Sally said she doesn’t even make any profit in her co-op, just likes helping people and getting better deals for herself. (I did the same thing.) She started hers as a preparedness group, tapping into that group of people, which, incidentally, is the entire base of LDS (Mormon) people in your area. Some LDS folks will make an announcement about a group buy at church and put it in the printed bulletin. Then, she said, with high-nutrition items like the truly-raw (unpasteurized) almonds, she has tapped into a second group, the raw foodist / earthy-crunchies, a group that my web research proves is growing massively.

A lot of people on her list in the beginning weren’t even interested in nutrition any more than the average person. Sally educated them! She is going to have an almond party and teach people how to soak/dehydrate them and make fun snacks. (She has also done this with quinoa and other items in her group buys.) She makes handouts and sends emails with great information. Some people in her co-op live too far away to regularly buy with the group, but just want her information! I told Sally she’s welcome to use a 12 Steps or Crunchy Snacks recipe collection recipe to hand out to her buyers (anyone reading this is welcome to do this–all I ask is that you credit the source).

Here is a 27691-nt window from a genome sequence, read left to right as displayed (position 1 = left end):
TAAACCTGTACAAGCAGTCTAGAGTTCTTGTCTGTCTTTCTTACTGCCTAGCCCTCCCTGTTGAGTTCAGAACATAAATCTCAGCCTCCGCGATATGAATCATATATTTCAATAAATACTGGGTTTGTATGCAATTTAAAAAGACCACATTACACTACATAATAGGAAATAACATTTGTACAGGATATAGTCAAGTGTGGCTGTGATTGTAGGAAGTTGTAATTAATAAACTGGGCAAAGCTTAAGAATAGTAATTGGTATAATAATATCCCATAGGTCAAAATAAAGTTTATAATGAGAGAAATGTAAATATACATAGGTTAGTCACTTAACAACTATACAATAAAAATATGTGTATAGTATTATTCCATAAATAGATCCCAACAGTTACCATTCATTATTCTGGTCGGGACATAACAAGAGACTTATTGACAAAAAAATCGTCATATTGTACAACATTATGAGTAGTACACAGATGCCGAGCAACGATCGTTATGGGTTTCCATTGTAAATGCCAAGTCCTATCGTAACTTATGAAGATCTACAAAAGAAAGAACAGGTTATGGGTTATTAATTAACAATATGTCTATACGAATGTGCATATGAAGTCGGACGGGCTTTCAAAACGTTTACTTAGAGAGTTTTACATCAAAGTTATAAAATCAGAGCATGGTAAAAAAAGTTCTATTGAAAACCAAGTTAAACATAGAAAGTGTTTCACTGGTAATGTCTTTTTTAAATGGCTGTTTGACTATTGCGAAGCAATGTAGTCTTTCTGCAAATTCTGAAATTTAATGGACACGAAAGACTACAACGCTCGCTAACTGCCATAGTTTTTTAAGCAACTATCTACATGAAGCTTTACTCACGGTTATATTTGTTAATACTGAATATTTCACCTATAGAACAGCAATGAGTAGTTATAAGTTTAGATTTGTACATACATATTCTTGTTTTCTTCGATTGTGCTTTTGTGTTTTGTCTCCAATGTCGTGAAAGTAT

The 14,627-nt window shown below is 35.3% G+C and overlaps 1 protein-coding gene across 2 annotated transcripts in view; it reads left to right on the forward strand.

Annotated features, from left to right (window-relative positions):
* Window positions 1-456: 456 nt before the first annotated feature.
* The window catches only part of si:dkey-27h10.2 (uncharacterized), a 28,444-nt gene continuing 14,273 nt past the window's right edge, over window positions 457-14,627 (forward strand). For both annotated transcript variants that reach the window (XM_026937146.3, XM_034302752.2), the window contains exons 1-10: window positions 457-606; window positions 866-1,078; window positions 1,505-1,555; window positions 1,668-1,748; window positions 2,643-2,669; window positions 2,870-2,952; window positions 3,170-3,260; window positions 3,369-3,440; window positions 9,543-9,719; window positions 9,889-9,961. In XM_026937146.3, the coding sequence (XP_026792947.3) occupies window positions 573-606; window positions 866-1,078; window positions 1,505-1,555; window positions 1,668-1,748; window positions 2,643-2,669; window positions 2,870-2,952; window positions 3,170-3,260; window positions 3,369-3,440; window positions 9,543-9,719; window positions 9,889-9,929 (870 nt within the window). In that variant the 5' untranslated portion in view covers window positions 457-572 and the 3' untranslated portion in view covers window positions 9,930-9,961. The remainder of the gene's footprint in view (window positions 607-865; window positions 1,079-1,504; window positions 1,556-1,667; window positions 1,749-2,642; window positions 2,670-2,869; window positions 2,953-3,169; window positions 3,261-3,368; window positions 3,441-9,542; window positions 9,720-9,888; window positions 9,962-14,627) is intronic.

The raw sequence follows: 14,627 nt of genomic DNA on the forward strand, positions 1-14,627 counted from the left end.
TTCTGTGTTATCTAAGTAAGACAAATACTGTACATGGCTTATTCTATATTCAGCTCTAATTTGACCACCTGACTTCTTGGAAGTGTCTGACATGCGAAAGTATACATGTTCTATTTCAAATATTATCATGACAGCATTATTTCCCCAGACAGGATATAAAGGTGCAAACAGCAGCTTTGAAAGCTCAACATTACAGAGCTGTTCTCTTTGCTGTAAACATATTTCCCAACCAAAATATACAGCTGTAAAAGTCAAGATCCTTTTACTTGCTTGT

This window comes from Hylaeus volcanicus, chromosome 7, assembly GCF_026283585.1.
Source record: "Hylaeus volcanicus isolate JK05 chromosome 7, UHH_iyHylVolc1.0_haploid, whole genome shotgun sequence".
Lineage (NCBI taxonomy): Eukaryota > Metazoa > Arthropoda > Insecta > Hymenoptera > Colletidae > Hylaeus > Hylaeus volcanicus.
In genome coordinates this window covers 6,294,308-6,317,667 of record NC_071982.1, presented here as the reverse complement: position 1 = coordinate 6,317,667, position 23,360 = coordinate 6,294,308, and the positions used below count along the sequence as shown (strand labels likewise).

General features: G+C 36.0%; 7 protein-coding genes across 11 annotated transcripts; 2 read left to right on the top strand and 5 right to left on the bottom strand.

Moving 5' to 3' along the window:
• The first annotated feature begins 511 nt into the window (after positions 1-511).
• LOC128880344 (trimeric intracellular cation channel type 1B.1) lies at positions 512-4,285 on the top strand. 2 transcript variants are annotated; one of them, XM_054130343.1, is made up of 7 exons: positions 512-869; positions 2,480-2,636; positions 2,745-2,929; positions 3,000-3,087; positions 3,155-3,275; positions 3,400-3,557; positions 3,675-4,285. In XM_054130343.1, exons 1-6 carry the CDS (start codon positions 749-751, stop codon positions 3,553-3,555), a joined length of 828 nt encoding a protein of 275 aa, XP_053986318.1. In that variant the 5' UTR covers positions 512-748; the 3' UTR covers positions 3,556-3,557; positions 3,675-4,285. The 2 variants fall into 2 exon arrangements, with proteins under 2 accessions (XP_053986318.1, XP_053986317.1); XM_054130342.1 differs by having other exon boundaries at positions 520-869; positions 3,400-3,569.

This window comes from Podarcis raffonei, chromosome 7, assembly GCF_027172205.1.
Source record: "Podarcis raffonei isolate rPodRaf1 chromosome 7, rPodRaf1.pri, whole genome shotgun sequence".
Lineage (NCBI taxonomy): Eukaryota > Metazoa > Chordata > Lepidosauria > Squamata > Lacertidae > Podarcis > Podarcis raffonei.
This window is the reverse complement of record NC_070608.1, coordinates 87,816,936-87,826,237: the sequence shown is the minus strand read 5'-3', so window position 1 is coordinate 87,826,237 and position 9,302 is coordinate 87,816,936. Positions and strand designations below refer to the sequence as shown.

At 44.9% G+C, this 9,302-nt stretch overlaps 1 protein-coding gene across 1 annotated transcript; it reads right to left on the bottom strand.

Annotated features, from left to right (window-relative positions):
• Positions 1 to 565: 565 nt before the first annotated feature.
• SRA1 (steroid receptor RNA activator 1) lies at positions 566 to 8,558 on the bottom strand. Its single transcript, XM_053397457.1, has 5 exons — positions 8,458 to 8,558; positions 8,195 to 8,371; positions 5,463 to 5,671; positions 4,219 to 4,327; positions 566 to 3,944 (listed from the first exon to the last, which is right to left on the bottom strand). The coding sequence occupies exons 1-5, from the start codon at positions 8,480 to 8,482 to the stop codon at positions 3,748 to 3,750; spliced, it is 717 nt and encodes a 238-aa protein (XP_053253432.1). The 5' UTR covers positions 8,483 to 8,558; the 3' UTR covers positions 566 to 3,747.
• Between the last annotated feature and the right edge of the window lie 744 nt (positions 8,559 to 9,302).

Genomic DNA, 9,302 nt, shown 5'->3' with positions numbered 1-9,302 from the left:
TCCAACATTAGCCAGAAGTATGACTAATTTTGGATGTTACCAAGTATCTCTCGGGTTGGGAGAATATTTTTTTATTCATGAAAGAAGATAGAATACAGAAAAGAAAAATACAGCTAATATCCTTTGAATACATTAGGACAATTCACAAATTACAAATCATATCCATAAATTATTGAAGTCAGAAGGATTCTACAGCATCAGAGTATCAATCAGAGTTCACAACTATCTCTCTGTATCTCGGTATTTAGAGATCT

Sally says, “People who care about eating right or preparedness FIND ME.” My experience parallels Sally’s. I have, however, never tapped into the “preparedness” people. I have never tracked down people to join my list, but you could certainly start that way by just asking around and finding people.

Sally said, “Every time I do a buy, my list doubles.” I agree with that as well.   She started her organization a year ago and has a few hundred on her list now.